Friday, May 23, 2014

INKBLOTS--Guest Appearance tonight

Indian War 1855-1856
INKBLOTS May 22, 2014
A special evening here at 'Blots. My former student, Alisa and her husband Justin, have joined us for the evening. Alisa has written a number of full length fiction manuscripts but has yet to be published. Though she writes regularly for newspapers and journals, she continues to pursue her dream of  having one of her novels published--they deserved to be, in my opinion.

Alisa leads off with a reading about a girl who is out of round with her sisters and the rest of the family, a bit of a rebel, who isn't interested in the social life of the well to do family, doesn't care about all that. It's set in the 1940s. Jessany is resentful of her older sister who is pregnant out of wedlock, with a naval officer Jessany does not like. Good job setting the tension, but maybe a bit of overwriting, too much telling about the tension. You created it already, so no need to tell us there was tension. We had trouble seeing the room this scene was set in but that was described in a previous section. This is a big family saga, spanning thirty years or more. Four hundred pages, single spaced. Big. Is this two books, or three?

We talked about showing and not telling, and how easy it is to paste on a telling because we're not sure if we actually showed effectively enough. We also talked about creating longing for redemption in the reader, not everything perfect fantasy, but a deep desire for things to be put to rights. Mary Lynn Robertson's Gilead and Laura Hildebrand’s Unbroken came up; those who had read Gilead say it is awesome, no dialogue, all inside the character's head. John absolutely loved this book, best book he's ever read (that's the end of our friendship). Alisa likes the music of the 1940s and listens to the era as she writes.  Alisa's manuscript The Emblem (set in Rosaline, WA) about African Americans in the 30s, she became fascinated with this mining town and its troubled history (called Nigger Hill, WA back in the day--tragic).

John reads next. Russian revolution era novel, Huguenot governess, named Viret. Hung her head ever so slightly—can you show us this more than tell it to us? This is a bit too cliché, predictable, what we expect to hear, which makes it less effective. How about another mannerism that conveys this; she has the habit of twirling a lock of her hair tightly in her index finger, pulling until it brought the water to her eyes. Prayer just bounces off the barn roof, good image. Enter a puppy, with names that has some significance to the big story? Or not. I find it helpful to ask myself with every episode I write, is this essential to the story; does it add to my big picture, allude to future plot movement, help develop my character or the larger theme of the whole? This helps me to know if what I am writing is needed or am I just filling space with some clever or exciting episode but one that is not really moving the plot forward.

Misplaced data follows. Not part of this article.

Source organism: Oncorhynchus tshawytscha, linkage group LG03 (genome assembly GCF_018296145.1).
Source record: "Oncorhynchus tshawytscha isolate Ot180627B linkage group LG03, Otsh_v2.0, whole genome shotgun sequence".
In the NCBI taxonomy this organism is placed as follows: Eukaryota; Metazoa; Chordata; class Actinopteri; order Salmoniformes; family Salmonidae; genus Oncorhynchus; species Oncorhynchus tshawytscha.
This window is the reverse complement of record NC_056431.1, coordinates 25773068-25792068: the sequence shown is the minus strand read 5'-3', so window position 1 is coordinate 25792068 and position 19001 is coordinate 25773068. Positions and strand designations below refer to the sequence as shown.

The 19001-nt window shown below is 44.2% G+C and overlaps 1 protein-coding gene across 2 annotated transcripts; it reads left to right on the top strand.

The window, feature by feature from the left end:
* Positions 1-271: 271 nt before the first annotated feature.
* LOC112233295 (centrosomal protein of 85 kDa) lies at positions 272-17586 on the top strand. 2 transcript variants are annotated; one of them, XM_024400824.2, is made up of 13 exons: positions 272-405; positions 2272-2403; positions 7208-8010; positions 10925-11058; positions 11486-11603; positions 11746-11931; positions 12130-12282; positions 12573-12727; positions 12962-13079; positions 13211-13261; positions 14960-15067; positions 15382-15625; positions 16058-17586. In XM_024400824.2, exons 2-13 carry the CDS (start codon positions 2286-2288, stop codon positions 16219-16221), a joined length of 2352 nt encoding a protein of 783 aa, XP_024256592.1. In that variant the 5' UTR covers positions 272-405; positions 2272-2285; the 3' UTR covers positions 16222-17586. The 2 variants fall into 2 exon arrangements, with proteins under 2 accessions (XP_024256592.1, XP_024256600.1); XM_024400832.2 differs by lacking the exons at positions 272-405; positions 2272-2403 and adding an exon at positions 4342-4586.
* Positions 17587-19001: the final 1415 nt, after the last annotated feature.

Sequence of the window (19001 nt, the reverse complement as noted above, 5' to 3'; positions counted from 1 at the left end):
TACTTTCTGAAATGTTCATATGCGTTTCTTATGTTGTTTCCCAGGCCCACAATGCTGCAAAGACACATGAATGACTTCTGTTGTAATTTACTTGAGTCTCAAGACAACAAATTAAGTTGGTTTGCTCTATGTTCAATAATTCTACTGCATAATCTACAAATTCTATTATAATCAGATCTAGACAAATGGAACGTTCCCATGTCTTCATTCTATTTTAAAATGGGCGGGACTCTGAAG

I read from chapter eight of my Indian War novel. A chapter wherein my protagonist listens in to the conversation of two privates at Ft Steilacoom, speculating on the mounting tension to war with the Nisquallys and Puyallups, and the likelihood of widespread blood shed if it comes to war. The regular army soldier doesn't think much of the militia, which William Tidd will join in the next few chapters. 

Alisa is going to read another passage from a new manuscript she has just gotten launched into. We asked her to read twice so we could hear the wider range of what you are writing these days. This from a manuscript idea that is super fresh, just started in the last days, based on a soldier who had just returned from war, PTSD feature. The Stronghold. Story begins as the plane touches down on the tarmac, seeing the American flag, a can of Coors snatched up and guzzled. Hugh not entering into the bravado and celebration, withdrawn, something pressing on him, jabbing him in the ribcage. Good description of the rolling hills and the rest. His recollection of the carnage of the battlefield in snatches, effective. Surprised at the water standing in his eyes. We learn in flashbacks of maimed comrades, and of shrapnel tearing into his own flesh. You do a great job of describing place. What did the high pitched chatter remind him of? Could it flash him back to something from the war, the chatter of villagers moments before the air strike, or something like that? You really have drawn us in. I stopped typing for a stretch, when you were having your protagonist meet the woman who is guarding him from his younger brother. Intriguing encounter. Put her nighttime instruction to the children in actual dialogue. Just written two days ago. Wow.

Give him a mannerism that connects to his wound, twitch in his leg, breaking into a cold sweat, door slams and he has the overwhelming urge to dive under a table. Start the story with his encounter with the attractive young woman. Maybe he watches her for an hour, sitting in the corner of the waiting area, with flashbacks to his combat episodes, ones that weave into the waiting room, the shouting of children, and always the woman, her voice, the way she walks, his fascination with her, and her growing discomfort at this solitary war vet sitting in her waiting room. This is an intriguing beginning and you need to keep writing on it. Great having you with us tonight.

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